Back on point: buns and twirls seem the most likely, although nets and combs also fit nicely with that silhouette. Some possibilities, although some are a bit later than Lovelace/Babbage : http://img408.imageshack.us/img408/8566/victorianhairstyles.png Luckily for anyone planning to draw her, Eliot always struck me as an eminently practical woman. If anyone was just throwing her hair up in a snood or a rolled chignon (the horizontal french twist variety), it was probably her.

    @ James: A brief but pretty complete explanation of hair rats: http://www.quaintrellelife.com/hair_rats.html

  7. John says:

    I was just about to say something like, now that the backgrounds are automated, you can fill the free time with making things even more extensive, rather than, say, spending time with your husband. Then your Twitter feed said pretty much that, so I got nothin’.

    I wouldn’t necessarily consider Dickens “marketable,” though. He’s got name recognition, sure, but his reputation hasn’t aged much better than Bulwer-Lytton’s, for the most part (if for different reasons). Actually, in keeping with the modern cultish fascination/marketability of Ada, Babbage, and Brunel, Bulwer-Lytton would probably be optimal choice, in theory.

    In no way am I suggesting that he be used here, of course. I like the idea of George wandering the Engine.

  8. Hugh says:

    Keep reminding yourself that this is your own personal project and meant to be fun. We, the mob of beggars outside Amalgated Comic Industries, should be treated in a Victorian manner: pay no attention to our pitieous cries unless you are feeling benevolent.

    (And put the Duke of Wellington on a war anteater for a panel or two. You’ll feel better. No, he’ll never abandon Copenhagen, but the English army are trialling the beasts.)

    • Clare says:

      I do like the idea of war-anteaters. (Even better than His Majesty’s Dragon, His Majesty’s Anteater… or Wombat? Wombats are cool.)

      Please just have fun! We greedy beggars are happy to wait on your crumbs o’ fun comix. I’m enjoying the story very much so far and look forward (patiently) to more of George and Charles and vampires and poets…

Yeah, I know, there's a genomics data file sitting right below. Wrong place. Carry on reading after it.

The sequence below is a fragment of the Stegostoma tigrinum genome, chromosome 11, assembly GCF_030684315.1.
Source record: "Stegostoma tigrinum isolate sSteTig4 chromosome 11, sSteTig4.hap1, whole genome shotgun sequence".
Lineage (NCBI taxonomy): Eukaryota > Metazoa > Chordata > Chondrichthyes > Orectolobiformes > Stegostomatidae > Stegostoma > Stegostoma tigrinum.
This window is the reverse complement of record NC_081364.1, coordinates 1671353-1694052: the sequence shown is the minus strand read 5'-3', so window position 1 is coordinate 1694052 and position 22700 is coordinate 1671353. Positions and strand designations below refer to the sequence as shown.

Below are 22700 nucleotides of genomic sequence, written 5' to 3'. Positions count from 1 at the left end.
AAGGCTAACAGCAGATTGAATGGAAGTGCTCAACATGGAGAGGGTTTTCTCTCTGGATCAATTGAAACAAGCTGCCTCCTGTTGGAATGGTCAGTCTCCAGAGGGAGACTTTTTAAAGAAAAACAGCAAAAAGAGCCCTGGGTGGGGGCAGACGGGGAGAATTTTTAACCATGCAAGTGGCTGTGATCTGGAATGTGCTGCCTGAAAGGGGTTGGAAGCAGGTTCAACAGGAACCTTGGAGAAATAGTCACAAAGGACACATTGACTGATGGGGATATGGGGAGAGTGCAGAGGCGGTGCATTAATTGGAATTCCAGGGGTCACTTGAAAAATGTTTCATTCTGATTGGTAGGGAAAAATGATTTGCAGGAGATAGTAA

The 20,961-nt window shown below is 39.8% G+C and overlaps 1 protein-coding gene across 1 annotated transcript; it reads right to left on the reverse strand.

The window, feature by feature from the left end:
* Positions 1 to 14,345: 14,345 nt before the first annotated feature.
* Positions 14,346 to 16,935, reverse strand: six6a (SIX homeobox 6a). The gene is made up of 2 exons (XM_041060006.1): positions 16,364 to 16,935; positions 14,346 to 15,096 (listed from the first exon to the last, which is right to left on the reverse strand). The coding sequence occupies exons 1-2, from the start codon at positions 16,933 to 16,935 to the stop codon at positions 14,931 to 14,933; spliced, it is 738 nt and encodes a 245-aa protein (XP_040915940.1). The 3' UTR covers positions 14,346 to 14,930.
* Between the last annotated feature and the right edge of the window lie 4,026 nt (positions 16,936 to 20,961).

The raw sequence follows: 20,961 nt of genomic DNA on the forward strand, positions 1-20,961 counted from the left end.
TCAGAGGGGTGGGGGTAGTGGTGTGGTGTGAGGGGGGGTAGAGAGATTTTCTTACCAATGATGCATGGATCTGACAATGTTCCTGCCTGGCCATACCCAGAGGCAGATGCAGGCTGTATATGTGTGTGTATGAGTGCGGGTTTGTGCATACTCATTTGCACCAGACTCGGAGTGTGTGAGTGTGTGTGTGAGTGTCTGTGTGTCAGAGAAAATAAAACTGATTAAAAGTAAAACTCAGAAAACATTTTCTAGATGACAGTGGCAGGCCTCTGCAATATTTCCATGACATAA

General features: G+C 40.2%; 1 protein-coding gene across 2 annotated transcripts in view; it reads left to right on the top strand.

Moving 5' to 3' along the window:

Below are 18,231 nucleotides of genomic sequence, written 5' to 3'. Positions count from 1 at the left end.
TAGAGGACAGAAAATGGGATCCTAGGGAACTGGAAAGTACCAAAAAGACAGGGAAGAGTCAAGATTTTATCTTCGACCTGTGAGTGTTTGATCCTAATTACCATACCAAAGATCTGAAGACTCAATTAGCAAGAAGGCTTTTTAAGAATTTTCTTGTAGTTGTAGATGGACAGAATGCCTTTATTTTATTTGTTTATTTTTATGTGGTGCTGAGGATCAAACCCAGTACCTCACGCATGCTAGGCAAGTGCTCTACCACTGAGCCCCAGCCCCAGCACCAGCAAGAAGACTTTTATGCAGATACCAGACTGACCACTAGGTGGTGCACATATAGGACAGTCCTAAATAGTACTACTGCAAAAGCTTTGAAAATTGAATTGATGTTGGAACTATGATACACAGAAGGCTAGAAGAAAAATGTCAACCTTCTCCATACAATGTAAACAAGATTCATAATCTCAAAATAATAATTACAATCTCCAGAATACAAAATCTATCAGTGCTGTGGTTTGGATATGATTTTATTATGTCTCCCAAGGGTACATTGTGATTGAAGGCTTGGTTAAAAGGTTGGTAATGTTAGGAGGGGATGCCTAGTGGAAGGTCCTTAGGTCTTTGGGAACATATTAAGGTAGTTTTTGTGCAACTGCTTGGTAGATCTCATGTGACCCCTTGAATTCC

9. Owen Fleet says:

    All good things are worth waiting for :)

  10. John Spencer says:

    That is the most mind-boggling and intriguing Difference Engine movie clip. Fantastic (but real). It might be fitting to leave the model tantalisingly unfinished as Babbage was forced to.

    You see, us readers are sometimes attentive to your huge workload.

  11. Tealin says:

    That last couple of panels? TRUTH.

  12. Anon, a Mouse says:

    “I will love love her and hug her and call her George…”

    Funny thing about art. The more stress, the better it is, and the better it is, the more likely the creator is flinging paint around while screaming about how verything is awful.

    Don’t worry, we’ll try to catch anything fragile or valuable that you happen to throw.

  13. Kaazz says:

    I like how you said you’re aiming for “Thursday” for the next comic posting, but you didn’t specify WHICH Thursday. Clever, clever girl! So, even though today is Thursday, and no new comic is forthcoming, you are NOT late! ;-)

    *sigh* I guess I’ll check NEXT Thursday, in case that was the one you meant.

    No pressure. ;-)

  14. Alice says:

    And so another Thursday comes and goes. I’ve started getting all excited on Wednesday nights, only to undergo crushing disappointment the next day. Poor Sydney! We’re all posting these passive-agressive comments that basically say “*pressure pressure pressure*…but no pressure!”

    No pressure! Have fun! (But please please please keep working on Vampire Poets? IT’S SO GOOD!!)

    P.S. I like how your shirt changes colour in the last two panels. Is it like a mood ring?